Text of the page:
Record water pumping to end shortage

Updated 24 June 2012
0

Record water pumping to end shortage

People across Saudi Arabia will not face any water shortage this summer as the Saline Water Conversion Corporation has decided to pump a total of 4.6 million cubic meters of desalinated water daily.
Abdul Rahman Al-Ibrahim, governor of SWCC, said his organization has completed all preparations to meet the growing demand for water and electricity during summer, adding that SWCC plants alone would supply 2.8 million cubic meters of water and 1,812 megawatts of electricity daily to the network.
Private suppliers including two barges would pump 1.8 million cubic meters of water daily, the governor said.
The SWCC plants in Alkhobar and Marafiq will supply 900,000 cubic meters daily to Eastern Province cities of Dammam, Hufouf, Dhahran, Abqaiq, Alkhobar, Qatif, Ras Tanura, Safwa and Saihat.
“Giving home connections is not the responsibility of the SWCC,” Al-Ibrahim said, adding that it would supply the requirements of water directorates in different regions and the National Water Company which currently looks after supply in Riyadh, Jeddah, Makkah and Taif.
He said Jubail desal plants can pump more than 1.1 million cubic meters of water to Riyadh, Qassim and Jubail. SWCC plants on the western coasts produce more than 1.3 million cubic meters daily, while Jeddah plants supply 350,000 cubic meters. Shuaiba plants produce 450,000 cubic meters daily to meet the needs of Makkah, Jeddah and Taif.

 


Hodeidah offensive: Coalition forces seize weapons supplied by Iran to Houthis

Arab coalition spokesman Col. Turki Al-Maliki speaks during a press conference in Riyadh. (AN photo by Bashir Saleh)
Updated 34 min 22 sec ago
0

Hodeidah offensive: Coalition forces seize weapons supplied by Iran to Houthis

  • The arsenal included drones, a sniper rifle, roadside bombs disguised as rocks and even a “drone boat” which had been filled with explosives that failed to detonate.
  • Equipment used to produce and load fuel for rockets that target Saudi Arabia contained Iranian labels.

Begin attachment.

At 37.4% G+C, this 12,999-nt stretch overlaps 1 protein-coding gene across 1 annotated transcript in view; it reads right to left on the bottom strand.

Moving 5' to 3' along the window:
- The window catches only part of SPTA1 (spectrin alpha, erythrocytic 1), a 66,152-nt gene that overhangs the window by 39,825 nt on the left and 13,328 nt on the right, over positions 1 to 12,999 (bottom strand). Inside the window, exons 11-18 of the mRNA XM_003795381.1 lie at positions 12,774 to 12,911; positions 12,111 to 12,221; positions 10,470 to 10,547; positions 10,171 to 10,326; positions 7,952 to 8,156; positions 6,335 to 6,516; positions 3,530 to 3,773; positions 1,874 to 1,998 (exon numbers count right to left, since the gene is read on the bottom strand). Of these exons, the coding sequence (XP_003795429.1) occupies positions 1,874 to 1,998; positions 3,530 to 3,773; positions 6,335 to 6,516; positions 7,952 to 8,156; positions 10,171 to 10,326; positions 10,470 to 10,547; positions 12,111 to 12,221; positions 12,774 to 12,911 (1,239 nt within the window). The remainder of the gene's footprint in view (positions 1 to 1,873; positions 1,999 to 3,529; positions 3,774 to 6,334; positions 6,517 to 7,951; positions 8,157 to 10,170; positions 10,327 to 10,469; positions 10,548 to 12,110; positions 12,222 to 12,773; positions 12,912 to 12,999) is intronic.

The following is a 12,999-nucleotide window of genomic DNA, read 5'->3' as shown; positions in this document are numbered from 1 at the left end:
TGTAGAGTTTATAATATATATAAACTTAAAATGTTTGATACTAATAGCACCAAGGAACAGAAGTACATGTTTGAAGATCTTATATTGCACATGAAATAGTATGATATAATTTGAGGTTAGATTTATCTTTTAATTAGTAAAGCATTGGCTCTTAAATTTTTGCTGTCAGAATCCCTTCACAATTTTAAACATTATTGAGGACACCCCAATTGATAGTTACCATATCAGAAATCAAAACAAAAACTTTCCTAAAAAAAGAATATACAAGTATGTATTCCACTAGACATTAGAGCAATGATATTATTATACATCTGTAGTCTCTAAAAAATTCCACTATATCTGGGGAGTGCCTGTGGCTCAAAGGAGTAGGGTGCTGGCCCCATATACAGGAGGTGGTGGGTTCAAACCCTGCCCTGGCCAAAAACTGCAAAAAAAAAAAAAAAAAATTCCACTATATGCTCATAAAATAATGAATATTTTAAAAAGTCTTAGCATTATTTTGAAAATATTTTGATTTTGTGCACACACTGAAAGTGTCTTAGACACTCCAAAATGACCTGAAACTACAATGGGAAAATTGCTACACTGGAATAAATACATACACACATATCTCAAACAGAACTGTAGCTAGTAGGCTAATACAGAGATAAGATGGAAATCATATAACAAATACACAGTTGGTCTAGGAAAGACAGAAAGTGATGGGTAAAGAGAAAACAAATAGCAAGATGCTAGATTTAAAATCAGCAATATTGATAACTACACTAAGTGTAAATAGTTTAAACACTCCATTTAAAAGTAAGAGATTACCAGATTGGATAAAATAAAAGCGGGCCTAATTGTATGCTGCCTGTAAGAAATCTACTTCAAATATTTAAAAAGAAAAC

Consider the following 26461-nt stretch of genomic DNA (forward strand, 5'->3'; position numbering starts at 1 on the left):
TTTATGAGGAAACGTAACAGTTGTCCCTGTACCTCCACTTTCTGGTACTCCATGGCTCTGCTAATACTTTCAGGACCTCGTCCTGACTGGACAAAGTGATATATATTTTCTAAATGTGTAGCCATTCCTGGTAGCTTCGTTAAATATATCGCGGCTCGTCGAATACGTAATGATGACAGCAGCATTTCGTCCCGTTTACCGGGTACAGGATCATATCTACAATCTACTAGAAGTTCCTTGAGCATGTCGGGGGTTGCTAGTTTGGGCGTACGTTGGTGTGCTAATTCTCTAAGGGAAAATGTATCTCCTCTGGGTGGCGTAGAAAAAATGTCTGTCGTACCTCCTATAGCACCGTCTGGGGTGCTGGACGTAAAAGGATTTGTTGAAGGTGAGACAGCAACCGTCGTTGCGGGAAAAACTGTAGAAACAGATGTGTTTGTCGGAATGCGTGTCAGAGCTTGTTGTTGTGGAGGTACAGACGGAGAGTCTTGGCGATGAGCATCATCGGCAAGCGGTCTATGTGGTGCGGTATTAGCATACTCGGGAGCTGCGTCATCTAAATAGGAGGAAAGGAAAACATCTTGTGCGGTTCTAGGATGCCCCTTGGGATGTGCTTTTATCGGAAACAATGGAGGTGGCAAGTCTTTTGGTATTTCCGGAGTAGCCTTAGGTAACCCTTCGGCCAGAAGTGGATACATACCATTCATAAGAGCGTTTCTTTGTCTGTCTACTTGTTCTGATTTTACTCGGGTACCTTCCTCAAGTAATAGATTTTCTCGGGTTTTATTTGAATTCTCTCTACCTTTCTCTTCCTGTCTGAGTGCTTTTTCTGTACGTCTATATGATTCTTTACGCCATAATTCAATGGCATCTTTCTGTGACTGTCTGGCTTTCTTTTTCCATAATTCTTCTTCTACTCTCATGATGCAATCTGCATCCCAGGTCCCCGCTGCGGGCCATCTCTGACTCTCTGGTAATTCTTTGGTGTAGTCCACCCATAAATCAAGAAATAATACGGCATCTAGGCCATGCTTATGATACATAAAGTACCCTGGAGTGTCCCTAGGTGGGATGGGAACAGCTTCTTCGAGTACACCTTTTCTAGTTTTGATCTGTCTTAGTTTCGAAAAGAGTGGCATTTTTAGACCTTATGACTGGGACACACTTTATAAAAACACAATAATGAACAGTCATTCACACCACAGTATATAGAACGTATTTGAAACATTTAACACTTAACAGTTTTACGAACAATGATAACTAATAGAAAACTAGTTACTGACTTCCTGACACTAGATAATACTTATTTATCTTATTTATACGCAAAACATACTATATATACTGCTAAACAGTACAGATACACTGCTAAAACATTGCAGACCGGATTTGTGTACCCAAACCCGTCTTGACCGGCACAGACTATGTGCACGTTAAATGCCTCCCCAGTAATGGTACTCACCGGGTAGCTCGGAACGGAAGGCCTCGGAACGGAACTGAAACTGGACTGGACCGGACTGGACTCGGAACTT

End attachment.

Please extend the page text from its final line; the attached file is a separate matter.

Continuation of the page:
JEDDAH: Saudi-led coalition officials on Tuesday displayed weapons and explosives supplied by Iran to Houthi militias in the Yemeni port city of Hodeidah. 

The arsenal included drones, a sniper rifle, roadside bombs disguised as rocks and even a “drone boat” which had been filled with explosives that failed to detonate.

Equipment used to produce and load fuel for rockets that target Saudi Arabia contained Iranian labels. The weapons were captured on the battlefield in Hodeidah and displayed at a military base in the UAE. 

“Unsurprisingly, there are advanced military components in the Houthi militias’ hands,” said Talal Al-Teneiji, an official at the UAE Foreign Ministry.

“We took time to inspect and disassemble these to figure out the source ... and we can say that these elements are military-grade materials imported from Iran to the Houthi militias.”

As the week-long offensive in Hodeidah intensified on Tuesday, coalition forces consolidated their grip on the city’s airport and there was new fighting on the main coast road leading to the city center, with Apache helicopters providing air support to the coalition. 

“We can hear the sounds of artillery, mortars and sporadic machinegun fire. The Houthis have been using tanks,” one civilian on the coastal strip said. 

“Water has been cut off to many of the areas near the corniche area because the Houthis have dug trenches and closed water pipes.”

At the airport, which the coalition has controlled since Saturday, their forces stormed the main compound and took full command.

UAE Minister of State for Foreign Affairs Anwar Gargash said: “We are waiting for the Houthis to realize the sort of military and psychological blow that they got with the airport ... we are giving them time to decide if they want to save the city ... and pull out.”

Oubai Shahbandar, a strategic communications adviser, told Arab News that “without the sea and airport of Hodeidah, the Houthi militia has effectively lost the war.”

They should agree to UN-hosted peace talks and not prolong the fighting. “The tide in this conflict has clearly turned in favor of the Arab coalition and the welfare of the Yemeni people ought to be paramount,” he said.